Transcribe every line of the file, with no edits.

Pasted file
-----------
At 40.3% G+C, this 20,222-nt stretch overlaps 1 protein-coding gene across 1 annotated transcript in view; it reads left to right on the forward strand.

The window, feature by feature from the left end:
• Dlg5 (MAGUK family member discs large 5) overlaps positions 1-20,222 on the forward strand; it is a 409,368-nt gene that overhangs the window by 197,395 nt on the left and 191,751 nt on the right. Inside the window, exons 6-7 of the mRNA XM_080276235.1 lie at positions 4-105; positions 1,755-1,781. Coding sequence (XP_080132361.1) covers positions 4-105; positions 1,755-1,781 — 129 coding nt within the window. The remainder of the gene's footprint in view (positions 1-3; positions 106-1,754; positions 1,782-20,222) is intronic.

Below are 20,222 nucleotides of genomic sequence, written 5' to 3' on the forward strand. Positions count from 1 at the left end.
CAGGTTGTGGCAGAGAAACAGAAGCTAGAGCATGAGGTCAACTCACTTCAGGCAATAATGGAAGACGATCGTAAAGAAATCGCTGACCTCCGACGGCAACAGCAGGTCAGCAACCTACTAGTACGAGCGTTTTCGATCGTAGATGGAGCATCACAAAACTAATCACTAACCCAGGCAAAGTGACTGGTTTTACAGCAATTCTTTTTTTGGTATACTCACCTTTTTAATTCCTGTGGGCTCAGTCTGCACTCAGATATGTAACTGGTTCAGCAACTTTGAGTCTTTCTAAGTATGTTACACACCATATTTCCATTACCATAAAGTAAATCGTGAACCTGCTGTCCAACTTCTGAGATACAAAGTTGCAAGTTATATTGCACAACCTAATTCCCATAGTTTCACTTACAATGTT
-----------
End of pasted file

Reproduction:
At 40.3% G+C, this 20,222-nt stretch overlaps 1 protein-coding gene across 1 annotated transcript in view; it reads left to right on the forward strand.

The window, feature by feature from the left end:
• Dlg5 (MAGUK family member discs large 5) overlaps positions 1-20,222 on the forward strand; it is a 409,368-nt gene that overhangs the window by 197,395 nt on the left and 191,751 nt on the right. Inside the window, exons 6-7 of the mRNA XM_080276235.1 lie at positions 4-105; positions 1,755-1,781. Coding sequence (XP_080132361.1) covers positions 4-105; positions 1,755-1,781 — 129 coding nt within the window. The remainder of the gene's footprint in view (positions 1-3; positions 106-1,754; positions 1,782-20,222) is intronic.

Below are 20,222 nucleotides of genomic sequence, written 5' to 3' on the forward strand. Positions count from 1 at the left end.
CAGGTTGTGGCAGAGAAACAGAAGCTAGAGCATGAGGTCAACTCACTTCAGGCAATAATGGAAGACGATCGTAAAGAAATCGCTGACCTCCGACGGCAACAGCAGGTCAGCAACCTACTAGTACGAGCGTTTTCGATCGTAGATGGAGCATCACAAAACTAATCACTAACCCAGGCAAAGTGACTGGTTTTACAGCAATTCTTTTTTTGGTATACTCACCTTTTTAATTCCTGTGGGCTCAGTCTGCACTCAGATATGTAACTGGTTCAGCAACTTTGAGTCTTTCTAAGTATGTTACACACCATATTTCCATTACCATAAAGTAAATCGTGAACCTGCTGTCCAACTTCTGAGATACAAAGTTGCAAGTTATATTGCACAACCTAATTCCCATAGTTTCACTTACAATGTT